So few ensemble-driven African-American films make it to market—whether with familiar faces or unknowns—that the ones that do get out of the gate provoke a weird degree of scrutiny regarding what they have to say about the black experience. Who needs the pressure? Movies such as the first Barbershop succeed not because they feel important or thesis-heavy; they succeed because they bring the commercial and the sociologically astute cultural touch to a bagful of characters.
This brings us to Jumping the Broom, a picture that gave me considerable satisfaction, partly because it wears its themes of trust and belief and faith lightly and easily, while taking them seriously.
On the surface, director Salim Akil’s comedy-drama appears to have a lot in common with Tyler Perry’s Why Did I Get Married? pictures, in which a vacation gathering brings a litany of domestic and personal crises to the fore. But this is Perry with far fewer melodramatic mood swings, and it works on a more relaxed and easygoing vibe.
The setup: pure formula. Hotshot Manhattan corporate attorney Sabrina Watson (Paula Patton) comes from money and from parents (Angela Bassett and Brian Stokes Mitchell) on the brink of divorce. Sabrina’s rising young broker fiancé (Laz Alonso) hails from the other side of the Brooklyn Bridge. He’s the overprotected son of a postal clerk (Loretta Devine) struggling with anger management. The high-hats meet the low-downs for the first time at the extravagant Martha’s Vineyard wedding. Devine’s character brings the ancestral marriage broom for the newlyweds to mark their new life. Bassett’s elegantly controlling hostess will not have it.
The outcome of Jumping the Broom takes the word “preordained” to new heights. By most standards this is a very churchy picture, its story hinging on the premise that after one too many dead-end one-night-stands, Sabrina makes a deal with God to lay off the intercourse until marriage if He match-makes her the right match. Producer Tracey E. Edmonds describes the project as “faith-based”; one of Edmonds’ fellow producers, T.D. Jakes, runs the Dallas mega-church known as The Potter’s House, and plays the preacher in the climactic wedding scene. This we get after all the obstacles and doubts have been shelved, and the various discreet hookups among the supporting characters have been either acted upon or quashed.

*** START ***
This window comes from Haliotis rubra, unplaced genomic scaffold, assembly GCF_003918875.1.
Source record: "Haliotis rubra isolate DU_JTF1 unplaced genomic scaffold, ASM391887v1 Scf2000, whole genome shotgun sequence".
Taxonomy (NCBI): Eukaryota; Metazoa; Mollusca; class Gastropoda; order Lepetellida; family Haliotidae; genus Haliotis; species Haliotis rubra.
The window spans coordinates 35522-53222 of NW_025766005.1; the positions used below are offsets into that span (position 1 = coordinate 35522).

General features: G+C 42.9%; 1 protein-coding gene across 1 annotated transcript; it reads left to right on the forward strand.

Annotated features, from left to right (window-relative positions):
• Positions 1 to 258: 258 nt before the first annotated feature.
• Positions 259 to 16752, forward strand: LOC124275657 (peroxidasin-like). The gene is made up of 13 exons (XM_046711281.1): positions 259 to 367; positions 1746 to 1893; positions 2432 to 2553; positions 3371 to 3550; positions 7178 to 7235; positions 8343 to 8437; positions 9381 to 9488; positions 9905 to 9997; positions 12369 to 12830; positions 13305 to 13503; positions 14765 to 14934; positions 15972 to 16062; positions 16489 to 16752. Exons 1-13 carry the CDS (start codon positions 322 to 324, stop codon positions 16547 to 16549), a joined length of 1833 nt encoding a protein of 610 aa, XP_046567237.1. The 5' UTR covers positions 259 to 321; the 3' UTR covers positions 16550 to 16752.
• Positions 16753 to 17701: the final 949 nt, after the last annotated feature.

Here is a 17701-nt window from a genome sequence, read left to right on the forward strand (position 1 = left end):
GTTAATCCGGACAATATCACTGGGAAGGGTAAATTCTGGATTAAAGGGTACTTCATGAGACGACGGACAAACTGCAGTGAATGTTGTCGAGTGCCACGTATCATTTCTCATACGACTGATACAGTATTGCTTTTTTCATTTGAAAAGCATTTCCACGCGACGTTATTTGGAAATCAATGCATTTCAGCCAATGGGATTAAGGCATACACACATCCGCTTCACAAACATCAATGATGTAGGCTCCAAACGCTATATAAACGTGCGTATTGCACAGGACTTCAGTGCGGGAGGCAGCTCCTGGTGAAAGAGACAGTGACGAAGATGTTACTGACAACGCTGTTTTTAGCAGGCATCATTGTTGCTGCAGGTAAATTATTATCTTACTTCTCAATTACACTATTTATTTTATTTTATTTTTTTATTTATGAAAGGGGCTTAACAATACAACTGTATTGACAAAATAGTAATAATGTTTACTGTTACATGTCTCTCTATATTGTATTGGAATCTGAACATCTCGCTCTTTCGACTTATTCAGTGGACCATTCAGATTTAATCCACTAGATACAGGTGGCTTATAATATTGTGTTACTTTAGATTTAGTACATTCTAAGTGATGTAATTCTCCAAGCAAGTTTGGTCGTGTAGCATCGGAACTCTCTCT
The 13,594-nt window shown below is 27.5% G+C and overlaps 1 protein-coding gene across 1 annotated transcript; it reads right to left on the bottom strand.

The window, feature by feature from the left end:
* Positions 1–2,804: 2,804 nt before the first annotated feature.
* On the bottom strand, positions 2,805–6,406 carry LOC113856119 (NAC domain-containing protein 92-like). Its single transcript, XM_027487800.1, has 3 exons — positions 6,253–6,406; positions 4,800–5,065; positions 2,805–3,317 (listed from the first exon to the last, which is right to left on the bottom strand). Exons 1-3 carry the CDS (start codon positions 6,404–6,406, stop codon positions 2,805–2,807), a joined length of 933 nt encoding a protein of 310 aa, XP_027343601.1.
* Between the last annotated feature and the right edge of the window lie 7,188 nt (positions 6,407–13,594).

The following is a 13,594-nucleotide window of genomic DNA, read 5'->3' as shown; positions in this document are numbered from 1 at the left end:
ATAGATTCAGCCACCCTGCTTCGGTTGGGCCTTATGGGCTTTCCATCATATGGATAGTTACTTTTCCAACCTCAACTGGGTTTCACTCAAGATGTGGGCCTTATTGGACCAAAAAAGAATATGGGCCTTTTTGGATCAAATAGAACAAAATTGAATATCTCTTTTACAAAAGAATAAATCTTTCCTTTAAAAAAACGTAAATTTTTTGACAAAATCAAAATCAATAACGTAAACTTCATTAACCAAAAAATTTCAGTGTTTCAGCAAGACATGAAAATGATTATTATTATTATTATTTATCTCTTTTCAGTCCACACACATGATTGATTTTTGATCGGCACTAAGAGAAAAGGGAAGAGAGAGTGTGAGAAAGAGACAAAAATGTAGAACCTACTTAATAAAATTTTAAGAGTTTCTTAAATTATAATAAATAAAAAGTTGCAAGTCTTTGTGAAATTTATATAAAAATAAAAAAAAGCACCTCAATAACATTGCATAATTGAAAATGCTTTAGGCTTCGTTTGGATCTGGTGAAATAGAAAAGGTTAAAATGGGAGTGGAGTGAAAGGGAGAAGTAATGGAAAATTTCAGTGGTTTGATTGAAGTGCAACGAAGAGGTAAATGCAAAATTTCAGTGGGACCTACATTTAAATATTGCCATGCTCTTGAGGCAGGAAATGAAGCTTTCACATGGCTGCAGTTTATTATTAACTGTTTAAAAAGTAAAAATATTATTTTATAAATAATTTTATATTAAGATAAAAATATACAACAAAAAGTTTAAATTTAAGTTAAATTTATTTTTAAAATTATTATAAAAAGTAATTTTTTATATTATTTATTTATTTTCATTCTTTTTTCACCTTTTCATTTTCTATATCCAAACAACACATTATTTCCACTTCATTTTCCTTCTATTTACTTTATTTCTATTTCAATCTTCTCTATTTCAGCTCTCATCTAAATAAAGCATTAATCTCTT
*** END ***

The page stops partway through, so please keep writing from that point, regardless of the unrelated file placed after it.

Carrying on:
The film works because the screenwriters have a knack for juggling a dozen-plus major characters without succumbing to the obvious class-warfare gags every 90 seconds. Jumping the Broom may be too low-key to be a hit, but I hope I’m wrong. The cast, very good up and down, maximizes each scene. On the Watson side of the wedding, we’re deep into the realm of wealth and privilege that will strike much of the target audience as a fairy tale. Yet the Devine character’s response to the Vineyard (she’s offended at being picked up at the airport by a chauffeur, rather than a member of the host family) becomes part of the running joke. It’s a relatable one. While the movie is nothing special visually, and it delivers more endings than a cat has lives, the people onscreen more than compensate.